Meanwhile, Glaser believes the other portions of that suit have a stronger basis in law. While recognizing the difficulty to prevail in litigation with the government, Glaser feels that when an agency such as CMS is acting inconsistently with a statute, it is possible to prevail in court.
“The AHA’s complaint makes an interesting argument that CMS lacks the authority to require a physician order for every hospital admission,” Glaser contends. “That will be a complicated question, with one issue being whether an ‘order’ and a ‘certification’ are the same.”
On the other hand, the AHA claim that the one-year limit on Part B rebilling is improper also stands some chance of success, Glaser believes.
“Personally, I think that policy is terribly unfair,” Glaser said. “Since the appeals process regularly extends more than a year, there must be a mechanism to allow hospitals to recover payment for the valid services they provided. I hope the court agrees.”
Meyerson would agree. He noted CMS has shown that it has the power to waive timely filing, as it did when it released the administrative ruling that allowed hospitals to rebill, and it has continued that policy for discharges prior to October 1, 2013.
“Refusing to allow hospitals to rebill has deprived them of payment for medically necessary services based on inconsistent application of the timely filing restriction, a policy that only makes sense in a case where the hospital has failed to submit a bill for a year following the date of service,” Meyerson argued.
Staving Off the 0.2 Percent Cut
The other lawsuit filed by AHA regarding the cut in inpatient reimbursement also seems to have merit, according to Glaser. Under old CMS policy, if the physician expected that the patient would be in the hospital overnight, it was proper to categorize the patient as an inpatient.
“The new rule requires that physicians anticipate a stay last two midnights to be considered an inpatient stay,” Glaser said. “Common sense tells you that increasing the minimum length of stay from one night to two will lower the number of inpatients.”
In this case, Glaser takes issue with the CMS assertion that the new rule would increase the number of inpatients.
“(This) defies logic,” Glaser wrote. “CMS asserted that since there was so much confusion about the old policy, some hospitals only admitted patients as inpatients when a stay was going to last many nights. That assertion strikes me as disingenuous.”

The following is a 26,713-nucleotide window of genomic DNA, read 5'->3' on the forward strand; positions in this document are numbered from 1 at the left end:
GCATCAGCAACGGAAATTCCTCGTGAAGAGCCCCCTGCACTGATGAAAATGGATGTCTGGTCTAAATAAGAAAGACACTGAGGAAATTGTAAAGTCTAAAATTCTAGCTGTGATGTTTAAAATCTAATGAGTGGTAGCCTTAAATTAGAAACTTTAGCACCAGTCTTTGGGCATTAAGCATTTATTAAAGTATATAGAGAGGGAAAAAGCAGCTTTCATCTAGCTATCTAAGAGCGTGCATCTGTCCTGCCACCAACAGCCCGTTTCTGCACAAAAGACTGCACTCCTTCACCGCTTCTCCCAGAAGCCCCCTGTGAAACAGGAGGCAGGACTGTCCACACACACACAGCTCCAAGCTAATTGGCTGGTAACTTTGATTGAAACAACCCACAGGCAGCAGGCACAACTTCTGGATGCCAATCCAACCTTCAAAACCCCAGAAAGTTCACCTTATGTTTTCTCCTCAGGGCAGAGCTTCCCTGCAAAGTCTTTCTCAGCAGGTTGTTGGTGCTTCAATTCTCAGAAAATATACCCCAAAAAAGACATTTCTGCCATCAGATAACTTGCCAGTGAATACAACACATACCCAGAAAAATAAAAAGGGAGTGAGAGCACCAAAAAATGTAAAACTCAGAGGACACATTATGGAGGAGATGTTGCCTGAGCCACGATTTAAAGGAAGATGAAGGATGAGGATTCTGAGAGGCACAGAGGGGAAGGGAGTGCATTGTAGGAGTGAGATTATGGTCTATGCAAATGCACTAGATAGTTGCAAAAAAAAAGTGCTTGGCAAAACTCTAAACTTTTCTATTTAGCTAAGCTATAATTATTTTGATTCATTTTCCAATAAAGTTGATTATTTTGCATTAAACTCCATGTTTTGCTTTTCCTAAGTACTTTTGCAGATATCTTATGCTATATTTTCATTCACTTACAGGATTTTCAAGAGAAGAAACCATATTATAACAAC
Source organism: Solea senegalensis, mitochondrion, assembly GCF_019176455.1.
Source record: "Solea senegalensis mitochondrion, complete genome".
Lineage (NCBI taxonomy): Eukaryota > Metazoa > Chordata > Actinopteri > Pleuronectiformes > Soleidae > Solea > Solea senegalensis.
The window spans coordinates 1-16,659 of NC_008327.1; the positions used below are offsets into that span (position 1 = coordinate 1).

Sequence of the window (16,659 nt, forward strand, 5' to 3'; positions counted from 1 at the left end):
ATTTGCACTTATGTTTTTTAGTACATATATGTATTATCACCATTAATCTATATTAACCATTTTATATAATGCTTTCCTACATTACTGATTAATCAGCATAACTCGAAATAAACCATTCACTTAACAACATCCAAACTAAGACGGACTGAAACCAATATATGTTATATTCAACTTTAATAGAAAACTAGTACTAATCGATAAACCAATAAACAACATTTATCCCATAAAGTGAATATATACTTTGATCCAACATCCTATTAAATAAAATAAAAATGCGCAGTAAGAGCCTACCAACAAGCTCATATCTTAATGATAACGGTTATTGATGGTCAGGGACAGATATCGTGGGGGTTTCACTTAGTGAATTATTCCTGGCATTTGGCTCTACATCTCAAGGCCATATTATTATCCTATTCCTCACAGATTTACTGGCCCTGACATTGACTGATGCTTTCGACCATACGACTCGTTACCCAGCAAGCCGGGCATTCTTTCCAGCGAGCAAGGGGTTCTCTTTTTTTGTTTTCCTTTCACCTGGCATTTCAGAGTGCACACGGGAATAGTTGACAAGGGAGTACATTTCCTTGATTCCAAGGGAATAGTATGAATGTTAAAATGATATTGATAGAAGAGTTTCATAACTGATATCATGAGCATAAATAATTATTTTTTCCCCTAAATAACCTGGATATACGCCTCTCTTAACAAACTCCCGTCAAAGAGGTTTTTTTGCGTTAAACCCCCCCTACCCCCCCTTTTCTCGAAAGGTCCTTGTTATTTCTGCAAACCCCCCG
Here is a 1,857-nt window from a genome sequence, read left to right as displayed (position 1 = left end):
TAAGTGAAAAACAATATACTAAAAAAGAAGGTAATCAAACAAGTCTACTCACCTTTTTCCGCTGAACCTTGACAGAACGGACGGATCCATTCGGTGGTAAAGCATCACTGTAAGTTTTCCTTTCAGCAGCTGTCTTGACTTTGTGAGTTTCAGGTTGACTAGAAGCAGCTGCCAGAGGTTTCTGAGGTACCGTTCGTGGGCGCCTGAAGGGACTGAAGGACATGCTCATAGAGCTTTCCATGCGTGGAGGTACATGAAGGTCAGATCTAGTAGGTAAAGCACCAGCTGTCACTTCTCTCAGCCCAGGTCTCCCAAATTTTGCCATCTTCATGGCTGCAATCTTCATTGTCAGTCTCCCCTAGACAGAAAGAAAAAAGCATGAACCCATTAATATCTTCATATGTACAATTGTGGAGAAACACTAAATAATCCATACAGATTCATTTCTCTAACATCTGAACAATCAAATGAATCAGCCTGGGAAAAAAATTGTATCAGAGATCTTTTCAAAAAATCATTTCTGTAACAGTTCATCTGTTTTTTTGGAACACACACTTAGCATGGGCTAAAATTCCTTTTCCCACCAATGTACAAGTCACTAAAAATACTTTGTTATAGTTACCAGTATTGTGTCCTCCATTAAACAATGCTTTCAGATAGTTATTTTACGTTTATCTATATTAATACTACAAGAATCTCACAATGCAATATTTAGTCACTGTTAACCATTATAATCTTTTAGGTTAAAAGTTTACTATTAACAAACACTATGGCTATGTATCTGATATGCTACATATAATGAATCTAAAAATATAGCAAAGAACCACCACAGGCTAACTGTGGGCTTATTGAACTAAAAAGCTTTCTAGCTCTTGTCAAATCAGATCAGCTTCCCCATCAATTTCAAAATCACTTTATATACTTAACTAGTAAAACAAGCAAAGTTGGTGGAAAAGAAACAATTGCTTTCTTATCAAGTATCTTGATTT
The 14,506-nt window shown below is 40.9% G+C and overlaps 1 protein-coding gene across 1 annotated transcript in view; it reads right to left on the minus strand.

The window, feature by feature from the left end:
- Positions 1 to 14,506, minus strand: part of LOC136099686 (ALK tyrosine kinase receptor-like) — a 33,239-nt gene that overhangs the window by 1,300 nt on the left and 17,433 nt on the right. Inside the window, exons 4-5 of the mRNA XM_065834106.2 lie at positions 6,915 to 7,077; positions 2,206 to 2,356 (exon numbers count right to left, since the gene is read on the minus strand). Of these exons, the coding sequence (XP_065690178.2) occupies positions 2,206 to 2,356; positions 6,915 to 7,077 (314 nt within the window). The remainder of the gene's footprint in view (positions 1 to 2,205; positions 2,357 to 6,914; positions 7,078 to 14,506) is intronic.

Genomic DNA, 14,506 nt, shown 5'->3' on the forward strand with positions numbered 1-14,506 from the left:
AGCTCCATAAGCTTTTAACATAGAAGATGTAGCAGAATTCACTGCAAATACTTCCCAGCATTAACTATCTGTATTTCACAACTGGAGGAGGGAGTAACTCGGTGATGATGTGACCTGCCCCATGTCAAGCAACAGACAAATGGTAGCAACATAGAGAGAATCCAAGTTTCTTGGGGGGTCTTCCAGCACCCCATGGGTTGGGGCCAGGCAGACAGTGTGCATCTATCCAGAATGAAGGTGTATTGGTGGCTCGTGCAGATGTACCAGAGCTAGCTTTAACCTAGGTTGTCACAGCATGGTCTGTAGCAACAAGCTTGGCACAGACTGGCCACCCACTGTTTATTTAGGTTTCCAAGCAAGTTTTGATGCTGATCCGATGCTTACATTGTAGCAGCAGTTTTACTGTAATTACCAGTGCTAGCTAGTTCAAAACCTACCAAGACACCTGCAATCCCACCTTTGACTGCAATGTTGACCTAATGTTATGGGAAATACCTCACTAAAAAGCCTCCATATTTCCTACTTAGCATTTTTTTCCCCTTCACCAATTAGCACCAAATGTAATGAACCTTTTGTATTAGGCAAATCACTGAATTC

Glaser contends that if hospitals were, in fact, not admitting patients who were expected to stay two midnights, that was because recovery auditors were applying an improper standard, and, in his words, “terrorizing hospitals into following suit.” Glaser believes the new rule will lower the number of inpatient admissions.
The AHA complaint said that CMS claimed, “without setting forth its actuaries” reasoning or calculations—that the two-midnight rule and other related policy changes would result in a net increase in the number of inpatient hospital stays that Medicare covers under Part A.
Meyerson said that CMS implemented the 0.2 percent DRG reduction to maintain revenue neutrality based on what he described as the “unproven actuarial assumption” that inpatient admissions would increase, but which seems to have been erroneous based on early reports of increased observation rates, not increased admissions, at many hospitals.
“There is no allowance in the final rule for reassessment of the DRG penalty nor a mechanism to reconcile the predicted effects with real-world experience,” Meyerson said. “A policy that impacts hospital revenues to this extent should be carefully considered and adjusted according to experience.”
Even though the AHA has a compelling case in the second lawsuit, there is no certainty it will prevail, according to Glaser.
In summing it up the two lawsuits, healthcare attorney Andrew B. Wachler, partner in the law firm of Wachler Associates, applauded the action taken by the AHA.
“The AHA doesn’t litigate frivolously,” Wachler told RACmonitor. “It’s important to their members who have been audited for so many years to get it right.”
Glaser would agree with Wachler’s comment.
“If I were sitting as the judge in that case, I would rule for the AHA,” Glaser said. “But it is always important to remember what my then-six-year-son, Zachary, said after asking if I was ‘on offense or defense’ in some litigation with the government: ‘Dad, when you are fighting the government, you are always on defense.'”
He was young, but wise.
About the Author
Chuck Buck is publisher of RACmonitor.